As some readers may be aware, I’m currently one of three industry representatives running for a vacant seat to represent small broker-dealer firms on the FINRA Board of Governors. The suggestion was first made to me by Joel Blumenschein, the seat’s former occupant, who attended meetings I coordinated with senior FINRA staffers and was copied on several pieces of correspondence I had with those staffers as well as FINRA CEO Rick Ketchum.
My candidacy has recently been profiled in several publications, including Investment News and subsequently a guest column from NAPFA head Ron Rhoades on RIABiz. Based on his column, it appears that Mr. Rhoades and I share many of the same views on the role of regulators and the need to keep FINRA away from the world of investment advisors.
What I did not have the chance to share in my original Investment News article, which may have been interesting for readers, is my reason for maintaining this view.
As I have expressed to FINRA CEO Rick Ketchum on several occasions (FINRA is currently lobbying Congress to enact legislation forming a Self-Regulatory Organization for IAs – FINRA wants the job) for FINRA to gain oversight in the Investment Advisor space would be disastrous in the long run. FINRA, which was created in a 2007 merger between the NASD and the regulatory arm of the NYSE, has since undergone a serious shift in culture that has led this industry-funded regulator to think and act more like an agency of the federal government. In the process it seems to have forgotten who its clients are (read: who pays its bills), and the declining number for brokerage firms and registered reps over the past 5 years clearly show their frustrations resulting from increased scrutiny.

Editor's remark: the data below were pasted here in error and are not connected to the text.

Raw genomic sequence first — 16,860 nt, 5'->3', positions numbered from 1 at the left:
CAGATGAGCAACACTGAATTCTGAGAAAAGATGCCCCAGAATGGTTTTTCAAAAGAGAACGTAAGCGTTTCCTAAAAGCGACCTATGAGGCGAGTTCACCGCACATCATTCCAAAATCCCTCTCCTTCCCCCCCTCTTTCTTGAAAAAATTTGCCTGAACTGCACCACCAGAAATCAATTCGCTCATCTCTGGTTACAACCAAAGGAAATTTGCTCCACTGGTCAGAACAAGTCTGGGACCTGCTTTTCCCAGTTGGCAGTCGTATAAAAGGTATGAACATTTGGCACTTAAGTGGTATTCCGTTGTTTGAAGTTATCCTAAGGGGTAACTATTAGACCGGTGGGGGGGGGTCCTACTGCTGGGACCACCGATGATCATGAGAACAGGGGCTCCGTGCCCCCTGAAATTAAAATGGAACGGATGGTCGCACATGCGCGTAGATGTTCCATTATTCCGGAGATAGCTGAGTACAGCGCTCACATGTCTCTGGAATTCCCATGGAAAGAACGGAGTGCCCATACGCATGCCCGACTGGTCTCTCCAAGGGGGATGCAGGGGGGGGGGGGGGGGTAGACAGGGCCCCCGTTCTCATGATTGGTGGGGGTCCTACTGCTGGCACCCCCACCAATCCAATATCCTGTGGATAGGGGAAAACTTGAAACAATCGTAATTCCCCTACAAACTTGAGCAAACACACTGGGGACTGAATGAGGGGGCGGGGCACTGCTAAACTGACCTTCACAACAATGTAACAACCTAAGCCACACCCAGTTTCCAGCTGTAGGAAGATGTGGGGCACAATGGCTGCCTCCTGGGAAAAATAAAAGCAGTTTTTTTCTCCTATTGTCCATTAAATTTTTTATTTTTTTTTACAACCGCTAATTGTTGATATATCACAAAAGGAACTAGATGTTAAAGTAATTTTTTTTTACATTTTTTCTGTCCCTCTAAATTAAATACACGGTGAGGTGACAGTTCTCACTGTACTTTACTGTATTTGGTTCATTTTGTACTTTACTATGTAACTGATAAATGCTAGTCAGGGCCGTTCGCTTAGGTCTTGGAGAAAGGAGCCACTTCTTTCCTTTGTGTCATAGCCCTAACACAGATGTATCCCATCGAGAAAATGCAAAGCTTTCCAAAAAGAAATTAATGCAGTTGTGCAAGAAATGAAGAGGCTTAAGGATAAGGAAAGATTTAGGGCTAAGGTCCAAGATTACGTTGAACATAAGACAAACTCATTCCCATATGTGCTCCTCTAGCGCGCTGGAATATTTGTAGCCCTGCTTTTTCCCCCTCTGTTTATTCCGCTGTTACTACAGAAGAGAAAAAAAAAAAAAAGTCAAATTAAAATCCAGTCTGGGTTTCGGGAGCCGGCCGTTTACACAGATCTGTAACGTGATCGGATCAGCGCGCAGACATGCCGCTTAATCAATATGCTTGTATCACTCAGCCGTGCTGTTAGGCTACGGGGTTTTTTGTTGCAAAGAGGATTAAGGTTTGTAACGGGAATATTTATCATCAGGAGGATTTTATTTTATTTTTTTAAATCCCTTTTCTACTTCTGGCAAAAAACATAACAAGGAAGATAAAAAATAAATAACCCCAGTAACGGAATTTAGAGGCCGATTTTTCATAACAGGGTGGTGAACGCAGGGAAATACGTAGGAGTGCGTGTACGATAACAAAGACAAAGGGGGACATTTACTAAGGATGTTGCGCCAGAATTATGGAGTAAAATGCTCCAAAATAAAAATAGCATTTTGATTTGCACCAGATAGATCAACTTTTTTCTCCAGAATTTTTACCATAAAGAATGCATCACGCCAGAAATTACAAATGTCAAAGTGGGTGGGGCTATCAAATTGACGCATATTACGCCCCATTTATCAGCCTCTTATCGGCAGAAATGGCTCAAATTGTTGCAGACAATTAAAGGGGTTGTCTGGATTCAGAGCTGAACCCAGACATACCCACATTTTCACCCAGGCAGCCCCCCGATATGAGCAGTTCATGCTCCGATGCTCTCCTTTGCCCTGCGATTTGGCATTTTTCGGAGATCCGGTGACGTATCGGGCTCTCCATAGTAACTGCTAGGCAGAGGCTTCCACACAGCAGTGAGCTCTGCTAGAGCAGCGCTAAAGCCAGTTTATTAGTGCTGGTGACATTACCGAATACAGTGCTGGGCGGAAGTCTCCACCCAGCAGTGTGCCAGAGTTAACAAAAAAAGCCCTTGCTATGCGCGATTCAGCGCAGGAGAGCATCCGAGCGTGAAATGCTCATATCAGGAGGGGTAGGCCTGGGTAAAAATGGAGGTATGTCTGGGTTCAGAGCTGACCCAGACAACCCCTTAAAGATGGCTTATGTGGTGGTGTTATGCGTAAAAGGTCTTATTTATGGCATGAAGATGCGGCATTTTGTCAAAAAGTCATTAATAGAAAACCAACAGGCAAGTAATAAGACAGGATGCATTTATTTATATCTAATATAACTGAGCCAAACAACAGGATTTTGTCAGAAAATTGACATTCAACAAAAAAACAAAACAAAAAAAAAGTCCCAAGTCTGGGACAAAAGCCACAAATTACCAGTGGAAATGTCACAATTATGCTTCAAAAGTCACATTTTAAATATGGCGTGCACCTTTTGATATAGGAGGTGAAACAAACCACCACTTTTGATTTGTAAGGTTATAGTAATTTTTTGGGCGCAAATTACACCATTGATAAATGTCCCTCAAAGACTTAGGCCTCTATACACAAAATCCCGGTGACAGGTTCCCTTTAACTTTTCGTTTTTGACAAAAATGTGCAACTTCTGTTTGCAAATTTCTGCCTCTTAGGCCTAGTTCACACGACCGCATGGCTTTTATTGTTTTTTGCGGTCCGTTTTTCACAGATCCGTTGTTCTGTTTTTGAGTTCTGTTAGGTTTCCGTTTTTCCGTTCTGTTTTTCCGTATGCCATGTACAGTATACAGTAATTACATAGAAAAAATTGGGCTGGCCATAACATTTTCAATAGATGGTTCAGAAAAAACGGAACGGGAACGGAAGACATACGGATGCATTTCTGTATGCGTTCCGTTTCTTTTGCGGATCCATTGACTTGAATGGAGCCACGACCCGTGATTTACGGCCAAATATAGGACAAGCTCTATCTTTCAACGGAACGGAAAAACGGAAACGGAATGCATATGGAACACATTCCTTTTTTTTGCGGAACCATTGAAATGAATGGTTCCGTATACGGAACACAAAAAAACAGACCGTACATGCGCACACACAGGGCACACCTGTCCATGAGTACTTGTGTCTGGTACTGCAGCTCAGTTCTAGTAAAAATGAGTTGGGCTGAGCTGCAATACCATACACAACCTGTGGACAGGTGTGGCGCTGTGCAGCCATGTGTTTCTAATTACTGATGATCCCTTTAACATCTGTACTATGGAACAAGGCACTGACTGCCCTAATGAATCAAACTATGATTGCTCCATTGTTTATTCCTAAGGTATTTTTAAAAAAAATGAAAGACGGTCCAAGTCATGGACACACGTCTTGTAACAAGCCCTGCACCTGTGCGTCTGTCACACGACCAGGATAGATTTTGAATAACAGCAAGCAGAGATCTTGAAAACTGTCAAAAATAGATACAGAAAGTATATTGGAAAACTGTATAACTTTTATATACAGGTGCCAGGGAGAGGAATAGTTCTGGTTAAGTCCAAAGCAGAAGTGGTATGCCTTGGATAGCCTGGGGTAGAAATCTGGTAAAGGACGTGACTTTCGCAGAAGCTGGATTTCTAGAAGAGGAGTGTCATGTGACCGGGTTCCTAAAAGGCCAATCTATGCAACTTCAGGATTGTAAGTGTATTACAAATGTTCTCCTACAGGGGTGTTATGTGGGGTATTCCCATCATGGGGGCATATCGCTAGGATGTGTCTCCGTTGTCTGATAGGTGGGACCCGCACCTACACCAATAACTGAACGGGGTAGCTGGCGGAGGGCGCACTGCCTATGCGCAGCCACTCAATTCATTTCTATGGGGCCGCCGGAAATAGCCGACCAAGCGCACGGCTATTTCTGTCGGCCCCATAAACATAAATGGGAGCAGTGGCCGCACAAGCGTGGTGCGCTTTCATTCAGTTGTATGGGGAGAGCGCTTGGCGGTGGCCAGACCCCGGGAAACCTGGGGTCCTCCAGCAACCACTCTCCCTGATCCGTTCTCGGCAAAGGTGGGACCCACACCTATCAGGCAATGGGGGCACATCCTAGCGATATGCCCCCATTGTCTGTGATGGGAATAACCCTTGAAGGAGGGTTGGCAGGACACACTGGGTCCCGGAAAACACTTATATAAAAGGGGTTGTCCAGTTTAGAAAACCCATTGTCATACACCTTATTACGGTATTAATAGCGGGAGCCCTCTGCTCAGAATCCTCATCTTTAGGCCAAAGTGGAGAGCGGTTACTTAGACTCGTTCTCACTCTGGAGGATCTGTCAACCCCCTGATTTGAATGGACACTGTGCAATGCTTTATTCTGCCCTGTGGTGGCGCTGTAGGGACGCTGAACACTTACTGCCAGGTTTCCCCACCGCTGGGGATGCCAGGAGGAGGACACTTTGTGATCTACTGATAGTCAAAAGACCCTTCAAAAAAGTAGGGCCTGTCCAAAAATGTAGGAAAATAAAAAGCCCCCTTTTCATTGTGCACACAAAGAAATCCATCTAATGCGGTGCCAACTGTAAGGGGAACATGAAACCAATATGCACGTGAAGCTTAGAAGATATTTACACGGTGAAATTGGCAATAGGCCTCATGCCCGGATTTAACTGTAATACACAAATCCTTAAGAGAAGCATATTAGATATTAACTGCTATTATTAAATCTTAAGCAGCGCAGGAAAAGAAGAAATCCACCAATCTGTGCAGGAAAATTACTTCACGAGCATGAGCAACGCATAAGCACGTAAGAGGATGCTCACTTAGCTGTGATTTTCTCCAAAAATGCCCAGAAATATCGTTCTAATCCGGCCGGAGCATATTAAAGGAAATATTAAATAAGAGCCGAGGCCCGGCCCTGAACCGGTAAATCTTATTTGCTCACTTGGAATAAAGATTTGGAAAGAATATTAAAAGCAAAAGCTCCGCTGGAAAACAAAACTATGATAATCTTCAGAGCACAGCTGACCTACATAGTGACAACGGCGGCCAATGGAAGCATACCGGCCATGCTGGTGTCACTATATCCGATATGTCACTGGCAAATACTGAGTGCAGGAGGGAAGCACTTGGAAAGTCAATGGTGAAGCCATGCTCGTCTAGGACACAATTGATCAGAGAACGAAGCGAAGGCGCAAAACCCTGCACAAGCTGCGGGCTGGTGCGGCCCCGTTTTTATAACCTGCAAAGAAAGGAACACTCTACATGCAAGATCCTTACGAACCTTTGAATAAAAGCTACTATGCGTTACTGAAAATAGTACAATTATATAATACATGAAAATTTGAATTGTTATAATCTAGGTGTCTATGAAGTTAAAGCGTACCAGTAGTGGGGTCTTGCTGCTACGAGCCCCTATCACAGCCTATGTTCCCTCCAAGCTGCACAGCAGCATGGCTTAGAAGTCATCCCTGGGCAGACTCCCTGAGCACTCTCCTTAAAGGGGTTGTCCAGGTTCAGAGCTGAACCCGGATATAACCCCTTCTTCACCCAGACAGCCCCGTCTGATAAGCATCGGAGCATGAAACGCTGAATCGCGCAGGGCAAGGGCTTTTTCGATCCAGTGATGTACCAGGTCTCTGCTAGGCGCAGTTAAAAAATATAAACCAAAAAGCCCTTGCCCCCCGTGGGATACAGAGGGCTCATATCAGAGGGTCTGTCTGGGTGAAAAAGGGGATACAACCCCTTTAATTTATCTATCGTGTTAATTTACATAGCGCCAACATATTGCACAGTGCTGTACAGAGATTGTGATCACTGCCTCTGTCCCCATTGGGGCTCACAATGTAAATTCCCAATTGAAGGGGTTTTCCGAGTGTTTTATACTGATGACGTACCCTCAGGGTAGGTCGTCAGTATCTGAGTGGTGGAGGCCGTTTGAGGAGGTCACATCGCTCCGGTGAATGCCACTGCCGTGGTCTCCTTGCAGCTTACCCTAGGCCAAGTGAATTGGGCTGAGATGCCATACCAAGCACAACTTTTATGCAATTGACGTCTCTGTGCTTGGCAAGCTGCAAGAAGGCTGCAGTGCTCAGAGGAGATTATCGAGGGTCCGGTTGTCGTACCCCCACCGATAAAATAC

My concern is that if FINRA is granted oversight of Investment Advisors, there will be a shift away from that space – much the way there has been a shift away from the brokerage world (to IA-only) since the NASD became FINRA. If FINRA begins regulating IAs, it will likely drive a large number of those firms to deregister entirely in favor of opening hedge funds, private equity groups, holding companies, or other less-regulated entities. This move would mean even less oversight, leaving much of the investing public largely unprotected. The number of Bernie Madoffs that would emerge within 5 or 10 years would be truly astounding.